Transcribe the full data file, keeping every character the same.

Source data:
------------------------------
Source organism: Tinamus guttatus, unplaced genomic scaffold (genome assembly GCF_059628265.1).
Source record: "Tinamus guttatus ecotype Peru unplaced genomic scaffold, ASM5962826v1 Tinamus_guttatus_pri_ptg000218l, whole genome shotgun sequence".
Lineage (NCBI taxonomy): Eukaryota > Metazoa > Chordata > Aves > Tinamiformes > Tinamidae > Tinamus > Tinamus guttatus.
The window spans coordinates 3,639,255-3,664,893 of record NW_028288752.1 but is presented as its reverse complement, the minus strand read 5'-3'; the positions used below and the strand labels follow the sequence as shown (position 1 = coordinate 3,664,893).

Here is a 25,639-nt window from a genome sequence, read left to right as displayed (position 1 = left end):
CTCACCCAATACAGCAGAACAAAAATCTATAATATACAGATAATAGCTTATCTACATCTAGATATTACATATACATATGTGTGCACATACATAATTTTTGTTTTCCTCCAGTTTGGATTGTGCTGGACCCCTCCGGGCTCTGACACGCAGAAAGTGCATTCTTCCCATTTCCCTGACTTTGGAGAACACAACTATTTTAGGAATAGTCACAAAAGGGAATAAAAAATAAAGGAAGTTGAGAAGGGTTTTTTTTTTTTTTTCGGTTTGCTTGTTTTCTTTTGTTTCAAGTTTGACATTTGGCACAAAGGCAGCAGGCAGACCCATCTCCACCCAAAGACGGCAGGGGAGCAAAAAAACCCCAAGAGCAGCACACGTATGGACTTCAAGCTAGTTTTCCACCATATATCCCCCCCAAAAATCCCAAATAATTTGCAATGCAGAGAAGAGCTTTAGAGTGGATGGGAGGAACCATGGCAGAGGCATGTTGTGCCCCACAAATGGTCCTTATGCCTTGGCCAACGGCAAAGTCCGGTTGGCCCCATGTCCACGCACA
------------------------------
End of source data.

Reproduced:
Source organism: Tinamus guttatus, unplaced genomic scaffold (genome assembly GCF_059628265.1).
Source record: "Tinamus guttatus ecotype Peru unplaced genomic scaffold, ASM5962826v1 Tinamus_guttatus_pri_ptg000218l, whole genome shotgun sequence".
Lineage (NCBI taxonomy): Eukaryota > Metazoa > Chordata > Aves > Tinamiformes > Tinamidae > Tinamus > Tinamus guttatus.
The window spans coordinates 3,639,255-3,664,893 of record NW_028288752.1 but is presented as its reverse complement, the minus strand read 5'-3'; the positions used below and the strand labels follow the sequence as shown (position 1 = coordinate 3,664,893).

Here is a 25,639-nt window from a genome sequence, read left to right as displayed (position 1 = left end):
CTCACCCAATACAGCAGAACAAAAATCTATAATATACAGATAATAGCTTATCTACATCTAGATATTACATATACATATGTGTGCACATACATAATTTTTGTTTTCCTCCAGTTTGGATTGTGCTGGACCCCTCCGGGCTCTGACACGCAGAAAGTGCATTCTTCCCATTTCCCTGACTTTGGAGAACACAACTATTTTAGGAATAGTCACAAAAGGGAATAAAAAATAAAGGAAGTTGAGAAGGGTTTTTTTTTTTTTTTCGGTTTGCTTGTTTTCTTTTGTTTCAAGTTTGACATTTGGCACAAAGGCAGCAGGCAGACCCATCTCCACCCAAAGACGGCAGGGGAGCAAAAAAACCCCAAGAGCAGCACACGTATGGACTTCAAGCTAGTTTTCCACCATATATCCCCCCCAAAAATCCCAAATAATTTGCAATGCAGAGAAGAGCTTTAGAGTGGATGGGAGGAACCATGGCAGAGGCATGTTGTGCCCCACAAATGGTCCTTATGCCTTGGCCAACGGCAAAGTCCGGTTGGCCCCATGTCCACGCACA